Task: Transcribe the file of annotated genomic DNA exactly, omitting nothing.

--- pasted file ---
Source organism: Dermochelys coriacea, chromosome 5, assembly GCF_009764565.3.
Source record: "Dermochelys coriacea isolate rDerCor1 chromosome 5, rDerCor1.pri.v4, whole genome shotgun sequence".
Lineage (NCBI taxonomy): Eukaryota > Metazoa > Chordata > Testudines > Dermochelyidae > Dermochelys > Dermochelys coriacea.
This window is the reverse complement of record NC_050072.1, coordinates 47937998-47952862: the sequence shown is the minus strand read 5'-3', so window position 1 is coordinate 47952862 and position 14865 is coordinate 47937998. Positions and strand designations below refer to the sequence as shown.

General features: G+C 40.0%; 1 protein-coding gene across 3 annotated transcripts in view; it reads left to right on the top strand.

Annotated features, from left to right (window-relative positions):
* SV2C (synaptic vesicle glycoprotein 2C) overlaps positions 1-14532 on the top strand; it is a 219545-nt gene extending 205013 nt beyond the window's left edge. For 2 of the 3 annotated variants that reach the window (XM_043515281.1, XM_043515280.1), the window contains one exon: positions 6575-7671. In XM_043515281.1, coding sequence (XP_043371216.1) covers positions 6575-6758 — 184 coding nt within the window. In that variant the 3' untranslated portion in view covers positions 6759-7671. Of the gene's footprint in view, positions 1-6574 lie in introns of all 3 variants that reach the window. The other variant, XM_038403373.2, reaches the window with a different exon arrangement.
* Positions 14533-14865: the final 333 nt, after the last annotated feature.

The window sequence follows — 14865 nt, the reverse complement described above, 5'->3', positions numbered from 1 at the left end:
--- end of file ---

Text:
Source organism: Dermochelys coriacea, chromosome 5, assembly GCF_009764565.3.
Source record: "Dermochelys coriacea isolate rDerCor1 chromosome 5, rDerCor1.pri.v4, whole genome shotgun sequence".
Lineage (NCBI taxonomy): Eukaryota > Metazoa > Chordata > Testudines > Dermochelyidae > Dermochelys > Dermochelys coriacea.
This window is the reverse complement of record NC_050072.1, coordinates 47937998-47952862: the sequence shown is the minus strand read 5'-3', so window position 1 is coordinate 47952862 and position 14865 is coordinate 47937998. Positions and strand designations below refer to the sequence as shown.

General features: G+C 40.0%; 1 protein-coding gene across 3 annotated transcripts in view; it reads left to right on the top strand.

Annotated features, from left to right (window-relative positions):
* SV2C (synaptic vesicle glycoprotein 2C) overlaps positions 1-14532 on the top strand; it is a 219545-nt gene extending 205013 nt beyond the window's left edge. For 2 of the 3 annotated variants that reach the window (XM_043515281.1, XM_043515280.1), the window contains one exon: positions 6575-7671. In XM_043515281.1, coding sequence (XP_043371216.1) covers positions 6575-6758 — 184 coding nt within the window. In that variant the 3' untranslated portion in view covers positions 6759-7671. Of the gene's footprint in view, positions 1-6574 lie in introns of all 3 variants that reach the window. The other variant, XM_038403373.2, reaches the window with a different exon arrangement.
* Positions 14533-14865: the final 333 nt, after the last annotated feature.

The window sequence follows — 14865 nt, the reverse complement described above, 5'->3', positions numbered from 1 at the left end: